The issues were discussed at length on BBC Breakfast this morning.  It was mentioned that trade union funding has much the same influence on the Labour Party, and that cash for access and influence is nothing new.  I agree with these sentiments, as a I detailed above.  I may be accused of being a Labour apologist for what I am about to say but  I think the distinction is important.  Political parties in this country depend on party donations.  Apathy is rife in our society.  Daily examples of ignorance and disillusionment can be found everywhere.  For those reasons alone, party membership numbers have plummeted and thus the argument for allowing party donations is understandable.  People, rightly, want to donate money to the causes they believe in.

Having said that, I do not see trade union donation and private Tory interests as one and the same.  Trade union donations and influence are surely a natural consequence of a political party founded on the principles of organised labour and working-class rights.  Without trade unions, there would be no Labour Party.  Many would argue that without millionaires there would be no Conservative party, but the Tory party itself was not formally founded to protect the interests of millionaires and business.  Property, prosperity etc, yes.  But there is no exclusive rights for millionaires and private business interests in the formation of the Conservative Party, despite what it may have become.  The Labour Party is born out of the trade union movement, so can we really argue that union influence is identical to that of what is happening now within the Tory party?  I think not.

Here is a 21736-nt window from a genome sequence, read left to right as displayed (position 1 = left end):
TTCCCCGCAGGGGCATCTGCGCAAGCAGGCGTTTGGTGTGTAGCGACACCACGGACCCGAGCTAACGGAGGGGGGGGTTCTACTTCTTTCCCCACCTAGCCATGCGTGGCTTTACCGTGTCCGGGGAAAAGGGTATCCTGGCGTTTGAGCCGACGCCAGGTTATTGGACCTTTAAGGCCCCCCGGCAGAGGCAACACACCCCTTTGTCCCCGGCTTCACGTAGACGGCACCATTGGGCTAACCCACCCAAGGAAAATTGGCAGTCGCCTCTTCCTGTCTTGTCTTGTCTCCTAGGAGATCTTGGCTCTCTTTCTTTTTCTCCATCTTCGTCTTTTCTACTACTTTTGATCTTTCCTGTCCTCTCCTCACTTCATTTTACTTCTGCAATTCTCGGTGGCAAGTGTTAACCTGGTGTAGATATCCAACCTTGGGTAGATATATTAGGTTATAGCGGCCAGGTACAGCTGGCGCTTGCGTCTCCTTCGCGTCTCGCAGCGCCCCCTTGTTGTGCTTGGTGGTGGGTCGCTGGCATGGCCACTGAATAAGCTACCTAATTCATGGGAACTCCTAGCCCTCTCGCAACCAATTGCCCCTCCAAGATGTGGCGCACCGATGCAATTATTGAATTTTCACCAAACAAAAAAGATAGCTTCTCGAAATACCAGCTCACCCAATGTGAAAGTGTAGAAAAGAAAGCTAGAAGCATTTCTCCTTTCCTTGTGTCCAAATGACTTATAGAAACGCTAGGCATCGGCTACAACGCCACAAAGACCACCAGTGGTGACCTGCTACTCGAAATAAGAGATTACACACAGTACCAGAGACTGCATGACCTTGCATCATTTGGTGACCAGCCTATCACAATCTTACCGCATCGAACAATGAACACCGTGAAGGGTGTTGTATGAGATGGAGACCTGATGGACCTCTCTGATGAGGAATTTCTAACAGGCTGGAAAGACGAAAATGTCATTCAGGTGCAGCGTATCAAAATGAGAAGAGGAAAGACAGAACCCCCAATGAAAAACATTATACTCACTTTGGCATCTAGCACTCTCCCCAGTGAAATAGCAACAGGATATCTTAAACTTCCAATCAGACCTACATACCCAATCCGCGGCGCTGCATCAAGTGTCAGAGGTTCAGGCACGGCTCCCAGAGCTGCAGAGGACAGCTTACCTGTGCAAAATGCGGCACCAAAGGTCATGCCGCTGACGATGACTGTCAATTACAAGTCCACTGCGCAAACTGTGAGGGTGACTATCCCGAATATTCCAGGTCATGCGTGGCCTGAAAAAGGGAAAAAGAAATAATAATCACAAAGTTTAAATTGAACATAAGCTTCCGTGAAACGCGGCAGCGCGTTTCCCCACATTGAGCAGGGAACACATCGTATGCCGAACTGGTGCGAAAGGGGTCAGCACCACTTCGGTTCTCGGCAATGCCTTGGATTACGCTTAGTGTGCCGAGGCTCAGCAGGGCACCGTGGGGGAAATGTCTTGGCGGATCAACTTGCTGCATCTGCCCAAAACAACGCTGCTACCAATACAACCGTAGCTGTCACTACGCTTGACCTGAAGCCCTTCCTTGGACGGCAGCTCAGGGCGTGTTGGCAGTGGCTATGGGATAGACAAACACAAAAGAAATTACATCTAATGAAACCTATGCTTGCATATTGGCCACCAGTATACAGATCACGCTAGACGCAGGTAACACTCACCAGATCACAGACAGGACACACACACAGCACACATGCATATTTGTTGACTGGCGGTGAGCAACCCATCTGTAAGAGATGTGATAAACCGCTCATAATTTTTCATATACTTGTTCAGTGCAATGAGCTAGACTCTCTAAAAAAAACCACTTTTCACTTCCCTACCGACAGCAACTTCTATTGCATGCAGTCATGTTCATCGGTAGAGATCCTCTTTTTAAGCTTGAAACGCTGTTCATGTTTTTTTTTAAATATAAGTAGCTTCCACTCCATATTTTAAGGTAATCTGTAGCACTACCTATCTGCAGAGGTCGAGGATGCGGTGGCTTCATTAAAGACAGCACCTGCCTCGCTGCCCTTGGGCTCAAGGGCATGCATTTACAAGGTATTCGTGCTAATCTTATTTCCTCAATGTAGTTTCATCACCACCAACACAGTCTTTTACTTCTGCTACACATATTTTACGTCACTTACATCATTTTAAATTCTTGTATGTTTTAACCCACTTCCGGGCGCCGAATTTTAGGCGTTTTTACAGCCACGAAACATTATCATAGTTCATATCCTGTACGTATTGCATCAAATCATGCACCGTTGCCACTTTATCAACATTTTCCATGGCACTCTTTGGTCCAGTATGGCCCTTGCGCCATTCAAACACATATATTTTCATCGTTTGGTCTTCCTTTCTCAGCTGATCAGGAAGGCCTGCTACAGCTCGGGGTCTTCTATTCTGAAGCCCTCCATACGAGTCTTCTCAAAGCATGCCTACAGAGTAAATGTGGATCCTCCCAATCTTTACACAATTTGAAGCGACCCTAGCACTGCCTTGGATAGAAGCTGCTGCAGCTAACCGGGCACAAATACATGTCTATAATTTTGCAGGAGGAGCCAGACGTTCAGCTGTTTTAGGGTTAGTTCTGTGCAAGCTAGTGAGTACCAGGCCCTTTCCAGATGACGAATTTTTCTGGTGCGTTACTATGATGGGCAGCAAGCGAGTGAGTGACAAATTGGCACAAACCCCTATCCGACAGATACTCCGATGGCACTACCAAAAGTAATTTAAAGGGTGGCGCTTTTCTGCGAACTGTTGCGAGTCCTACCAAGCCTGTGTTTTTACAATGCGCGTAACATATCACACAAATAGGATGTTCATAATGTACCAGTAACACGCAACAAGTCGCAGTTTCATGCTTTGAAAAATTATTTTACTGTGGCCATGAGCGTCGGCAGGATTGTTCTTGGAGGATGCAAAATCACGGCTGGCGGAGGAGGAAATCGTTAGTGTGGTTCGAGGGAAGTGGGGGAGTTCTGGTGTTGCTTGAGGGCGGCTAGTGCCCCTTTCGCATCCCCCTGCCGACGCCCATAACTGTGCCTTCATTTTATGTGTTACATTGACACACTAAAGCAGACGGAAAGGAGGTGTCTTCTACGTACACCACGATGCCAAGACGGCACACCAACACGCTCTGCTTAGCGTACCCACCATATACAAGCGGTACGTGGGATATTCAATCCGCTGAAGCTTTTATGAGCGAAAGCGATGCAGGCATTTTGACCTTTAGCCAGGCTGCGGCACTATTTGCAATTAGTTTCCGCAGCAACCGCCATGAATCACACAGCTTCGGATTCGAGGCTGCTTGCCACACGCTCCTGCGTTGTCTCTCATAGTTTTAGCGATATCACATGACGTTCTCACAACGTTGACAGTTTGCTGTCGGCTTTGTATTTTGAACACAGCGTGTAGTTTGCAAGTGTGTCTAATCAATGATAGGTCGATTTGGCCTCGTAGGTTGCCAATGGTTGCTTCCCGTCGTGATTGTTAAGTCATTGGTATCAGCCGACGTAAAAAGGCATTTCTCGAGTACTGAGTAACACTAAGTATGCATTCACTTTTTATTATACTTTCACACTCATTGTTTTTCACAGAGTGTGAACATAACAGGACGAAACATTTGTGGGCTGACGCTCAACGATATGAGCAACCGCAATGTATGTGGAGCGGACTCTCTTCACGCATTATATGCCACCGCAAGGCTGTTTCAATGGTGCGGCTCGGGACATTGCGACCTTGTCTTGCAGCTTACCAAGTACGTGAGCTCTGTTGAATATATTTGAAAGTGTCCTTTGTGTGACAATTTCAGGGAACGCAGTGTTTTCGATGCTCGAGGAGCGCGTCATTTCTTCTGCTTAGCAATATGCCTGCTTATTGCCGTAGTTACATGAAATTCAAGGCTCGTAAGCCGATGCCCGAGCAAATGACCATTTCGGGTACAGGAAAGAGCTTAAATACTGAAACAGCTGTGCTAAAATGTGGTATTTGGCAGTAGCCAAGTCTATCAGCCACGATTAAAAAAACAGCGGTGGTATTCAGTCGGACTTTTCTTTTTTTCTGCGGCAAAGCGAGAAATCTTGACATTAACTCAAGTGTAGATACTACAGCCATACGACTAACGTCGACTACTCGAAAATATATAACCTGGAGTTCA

Whilst that is not to say that the intentions of trade unions are always good, I would side with the unions any day – fighting for fair pay, workers’ rights and pensions – over the elite interests of millionaires that I should imagine frequent dinners with Cameron and Osborne.  But I am betraying my political leanings here, and I don’t think this is of great importance to this blog entry because it’ll simply descend into name-calling and yaboo politics, and we see enough of that in the House of Commons on any given day.